Jesse Rieser is a photographer based in Phoenix, Arizona specializing in documentary and commercial photography. Jesse's past clients include AT&T, ESPN, Disney, and the NFL to name a few.
How did you first get into photography? What has your journey been like from first picking up a camera to working with large clients such as ESPN, Disney, and Coca-Cola?
My background is in drawing and painting. I believe it was my junior year of High school when my life drawing class was cancelled, which led to my first black and white photography class. The immediacy of image-making, compared to traditional mediums, coupled with the magic of working in a darkroom; I was hooked. I knew making photographic images was what I wanted to do for the rest of my life, so when looking at universities, I focussed on schools with a good photography program and passed on my football scholarships. I studied at Arizona State University (a traditional fine art photographic curriculum) and it wasn’t until I studied abroad and assisted European fashion photographers did I get an insight into the professional and non-academic side of a photographic career. I found the level of collaboration, problem solving, and the high pressure of commerial advertsing to be very exciting.
After college, I worked as a retoucher at a photo lab for 6 months and then assisted for a year before breaking off on my own with regional advertising commisions. Around this time, I signed with an agent and did my first national NFL campaign by the third year of my career.
What do you think is the most underlooked aspect in creating a powerful image?
That’s a great and hard question. There are so many ingredients that go into making a great image: timing, the formalism of line and color, composition, the use of light, emotion, context, concept, etc. I think the most important element is the concept (the idea). Technology has allowed everyone to have a great image-making tool in their pocket that alleviates any of the technical know-how. There was a time that just being a good technician afforded you a long lasting and fruitful career. Now, a photographer’s style and concepts are their most important currency.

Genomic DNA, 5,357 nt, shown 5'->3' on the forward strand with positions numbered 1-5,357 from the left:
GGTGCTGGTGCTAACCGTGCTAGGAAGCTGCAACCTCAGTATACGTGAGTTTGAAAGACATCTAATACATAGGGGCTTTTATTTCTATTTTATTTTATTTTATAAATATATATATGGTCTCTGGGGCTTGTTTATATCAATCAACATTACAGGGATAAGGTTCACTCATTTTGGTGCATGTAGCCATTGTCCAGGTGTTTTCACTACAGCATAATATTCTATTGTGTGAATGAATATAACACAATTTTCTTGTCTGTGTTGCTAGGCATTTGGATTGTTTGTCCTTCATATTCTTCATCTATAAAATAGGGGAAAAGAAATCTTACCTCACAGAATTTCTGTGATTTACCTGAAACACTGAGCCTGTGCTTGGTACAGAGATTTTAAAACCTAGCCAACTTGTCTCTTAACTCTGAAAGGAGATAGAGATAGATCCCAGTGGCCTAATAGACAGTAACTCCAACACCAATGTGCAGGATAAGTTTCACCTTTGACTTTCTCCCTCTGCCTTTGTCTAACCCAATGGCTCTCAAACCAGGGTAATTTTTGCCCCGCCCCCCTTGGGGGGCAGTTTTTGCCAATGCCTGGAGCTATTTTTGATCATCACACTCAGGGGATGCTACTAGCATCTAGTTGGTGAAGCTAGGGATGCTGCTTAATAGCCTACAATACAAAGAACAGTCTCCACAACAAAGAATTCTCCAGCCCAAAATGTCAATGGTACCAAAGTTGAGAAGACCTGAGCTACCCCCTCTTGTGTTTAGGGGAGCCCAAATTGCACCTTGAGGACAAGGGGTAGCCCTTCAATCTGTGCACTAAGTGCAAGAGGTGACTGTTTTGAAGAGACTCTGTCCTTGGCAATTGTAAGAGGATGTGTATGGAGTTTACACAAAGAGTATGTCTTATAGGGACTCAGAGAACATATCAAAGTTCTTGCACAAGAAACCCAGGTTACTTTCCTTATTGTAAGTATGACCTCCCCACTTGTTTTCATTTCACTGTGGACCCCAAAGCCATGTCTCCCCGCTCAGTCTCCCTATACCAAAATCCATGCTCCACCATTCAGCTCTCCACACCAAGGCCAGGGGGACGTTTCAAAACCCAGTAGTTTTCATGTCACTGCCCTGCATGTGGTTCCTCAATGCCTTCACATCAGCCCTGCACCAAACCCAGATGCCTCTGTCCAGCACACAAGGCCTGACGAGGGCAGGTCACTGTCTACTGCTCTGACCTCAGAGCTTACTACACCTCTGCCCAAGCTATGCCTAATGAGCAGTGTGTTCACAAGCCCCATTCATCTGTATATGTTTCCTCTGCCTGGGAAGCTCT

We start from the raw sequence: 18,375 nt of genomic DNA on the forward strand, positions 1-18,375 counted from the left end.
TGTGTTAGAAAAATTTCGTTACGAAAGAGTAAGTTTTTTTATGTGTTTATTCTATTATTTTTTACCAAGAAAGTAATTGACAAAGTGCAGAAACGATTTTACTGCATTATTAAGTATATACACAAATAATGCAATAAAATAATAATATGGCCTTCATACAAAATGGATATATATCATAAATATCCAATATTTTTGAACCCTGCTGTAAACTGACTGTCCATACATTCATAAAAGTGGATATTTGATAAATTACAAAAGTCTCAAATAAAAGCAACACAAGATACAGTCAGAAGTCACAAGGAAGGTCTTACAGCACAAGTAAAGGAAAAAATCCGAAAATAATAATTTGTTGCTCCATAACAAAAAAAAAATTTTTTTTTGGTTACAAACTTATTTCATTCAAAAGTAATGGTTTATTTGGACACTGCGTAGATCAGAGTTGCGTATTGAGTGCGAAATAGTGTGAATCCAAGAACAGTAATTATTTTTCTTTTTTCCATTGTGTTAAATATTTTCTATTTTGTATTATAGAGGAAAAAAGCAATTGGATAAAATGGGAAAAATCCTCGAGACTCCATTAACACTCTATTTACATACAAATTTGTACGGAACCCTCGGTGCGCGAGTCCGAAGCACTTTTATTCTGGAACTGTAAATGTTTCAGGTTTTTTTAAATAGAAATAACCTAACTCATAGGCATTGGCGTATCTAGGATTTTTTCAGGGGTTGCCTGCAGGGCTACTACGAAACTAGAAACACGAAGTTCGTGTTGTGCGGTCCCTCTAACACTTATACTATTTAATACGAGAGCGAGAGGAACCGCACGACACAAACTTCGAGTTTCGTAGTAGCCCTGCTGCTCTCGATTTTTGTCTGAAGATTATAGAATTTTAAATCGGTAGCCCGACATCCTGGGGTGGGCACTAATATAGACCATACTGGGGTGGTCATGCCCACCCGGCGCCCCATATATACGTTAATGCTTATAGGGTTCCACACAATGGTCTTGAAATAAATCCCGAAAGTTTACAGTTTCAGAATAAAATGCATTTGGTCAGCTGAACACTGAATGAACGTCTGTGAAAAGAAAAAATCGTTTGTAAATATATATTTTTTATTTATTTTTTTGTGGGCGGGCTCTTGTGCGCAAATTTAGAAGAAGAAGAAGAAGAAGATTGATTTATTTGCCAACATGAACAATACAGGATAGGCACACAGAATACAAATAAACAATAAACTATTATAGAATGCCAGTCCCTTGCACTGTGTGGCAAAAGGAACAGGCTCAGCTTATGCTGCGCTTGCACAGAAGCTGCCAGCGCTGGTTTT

To answer your question in a round-about way, I think in the current climate of snackable and high-volume image consumption, the most important aspect is to create thoughtful images that ask questions and make people think. The goal is to grab the viewer with the hope to momentarily stop scrolling or spend more than 3 seconds with a piece in a gallery/museum setting.
If you could take portraits of any 3 people, dead or alive, who would it be and why?
1. Barak Obama: Coolest man alive.
2. My grandfather on my Dad’s side: He was an amateur photographer, and he loved it. He passed away when I was 6 and sadly didn’t get to see me follow in his footsteps.
3. Notorious B.I.G. (Christopher Wallace): the greatest rapper to have ever lived. There was a facinitating duality to his public persona, one part was joyous and full of smiles. The other resided in a darker space that felt like a precursor to his 1996 murder.
What is your favorite gear to work with?
My cameras largely consist of Canon and Mamiya film cameras with profoto lighting equipment.
What advice/tips would you give your younger self about having a successful career in photography?
Stay curious. Try not to doubt yourself. Don’t fight change. Change is inevitable, so you must evolve and mutate to win. Also, try your hardest to not get discouraged
How has photography changed the way you view and engage with the world?
When I first started working in black and white, I immediately started to see and look at the world with line and light in mind. Now, I feel like I've really evolved into the photographer and artist I've always wanted to be. I used to be worried that it would breed complacency, but its actually been the opposite. I'm constantly excited and inspired by new ideas and the potential of future projects.
Where do you hope to see your career take you over the next 5 years? Any upcoming projects you can tell us about?
I hope to keep evolving and pressing forward to have equal success in both the contempoarary photo art world and the high-end print advertising field. I can’t say what I will be doing or predict how the photo industry will change by then (everything is changing so fast), but I can say that I’m feeling pretty good as this year comes to a close. In 2017, I had my biggest photo-cover story, just wrapped a huge commercial project for one of my dream clients, my first solo museum show opened this weekend (Christmas In America: Happy Birthday Jesus is up through mid-January at the Smithsonian affiliated Irving Arts Center), and have been invited to teach a contempoarary portraiture class at the prestigious Santa Fe Workshops in the summer of 2018.